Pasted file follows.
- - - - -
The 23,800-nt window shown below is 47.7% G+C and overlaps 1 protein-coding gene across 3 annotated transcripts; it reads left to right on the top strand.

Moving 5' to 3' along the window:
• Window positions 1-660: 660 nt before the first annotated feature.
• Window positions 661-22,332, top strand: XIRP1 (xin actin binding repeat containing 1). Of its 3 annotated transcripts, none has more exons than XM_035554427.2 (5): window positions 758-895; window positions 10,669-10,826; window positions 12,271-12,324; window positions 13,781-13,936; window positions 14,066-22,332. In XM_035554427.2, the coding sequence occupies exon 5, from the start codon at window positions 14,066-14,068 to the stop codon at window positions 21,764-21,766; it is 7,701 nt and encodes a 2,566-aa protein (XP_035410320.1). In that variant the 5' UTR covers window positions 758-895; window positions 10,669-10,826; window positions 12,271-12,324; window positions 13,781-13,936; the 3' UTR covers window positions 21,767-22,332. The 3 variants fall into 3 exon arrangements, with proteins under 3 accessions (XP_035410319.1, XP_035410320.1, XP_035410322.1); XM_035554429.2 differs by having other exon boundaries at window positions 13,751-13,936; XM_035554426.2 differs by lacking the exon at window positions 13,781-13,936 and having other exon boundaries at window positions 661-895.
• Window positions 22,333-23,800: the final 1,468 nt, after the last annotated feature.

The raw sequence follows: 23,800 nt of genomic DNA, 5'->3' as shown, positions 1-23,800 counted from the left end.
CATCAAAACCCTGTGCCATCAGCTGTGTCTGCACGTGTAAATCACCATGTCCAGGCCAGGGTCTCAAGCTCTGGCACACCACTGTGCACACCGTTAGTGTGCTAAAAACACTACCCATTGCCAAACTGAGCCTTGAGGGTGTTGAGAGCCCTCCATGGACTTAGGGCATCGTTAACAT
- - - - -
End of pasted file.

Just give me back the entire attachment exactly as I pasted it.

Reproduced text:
The 23,800-nt window shown below is 47.7% G+C and overlaps 1 protein-coding gene across 3 annotated transcripts; it reads left to right on the top strand.

Moving 5' to 3' along the window:
• Window positions 1-660: 660 nt before the first annotated feature.
• Window positions 661-22,332, top strand: XIRP1 (xin actin binding repeat containing 1). Of its 3 annotated transcripts, none has more exons than XM_035554427.2 (5): window positions 758-895; window positions 10,669-10,826; window positions 12,271-12,324; window positions 13,781-13,936; window positions 14,066-22,332. In XM_035554427.2, the coding sequence occupies exon 5, from the start codon at window positions 14,066-14,068 to the stop codon at window positions 21,764-21,766; it is 7,701 nt and encodes a 2,566-aa protein (XP_035410320.1). In that variant the 5' UTR covers window positions 758-895; window positions 10,669-10,826; window positions 12,271-12,324; window positions 13,781-13,936; the 3' UTR covers window positions 21,767-22,332. The 3 variants fall into 3 exon arrangements, with proteins under 3 accessions (XP_035410319.1, XP_035410320.1, XP_035410322.1); XM_035554429.2 differs by having other exon boundaries at window positions 13,751-13,936; XM_035554426.2 differs by lacking the exon at window positions 13,781-13,936 and having other exon boundaries at window positions 661-895.
• Window positions 22,333-23,800: the final 1,468 nt, after the last annotated feature.

The raw sequence follows: 23,800 nt of genomic DNA, 5'->3' as shown, positions 1-23,800 counted from the left end.
CATCAAAACCCTGTGCCATCAGCTGTGTCTGCACGTGTAAATCACCATGTCCAGGCCAGGGTCTCAAGCTCTGGCACACCACTGTGCACACCGTTAGTGTGCTAAAAACACTACCCATTGCCAAACTGAGCCTTGAGGGTGTTGAGAGCCCTCCATGGACTTAGGGCATCGTTAACAT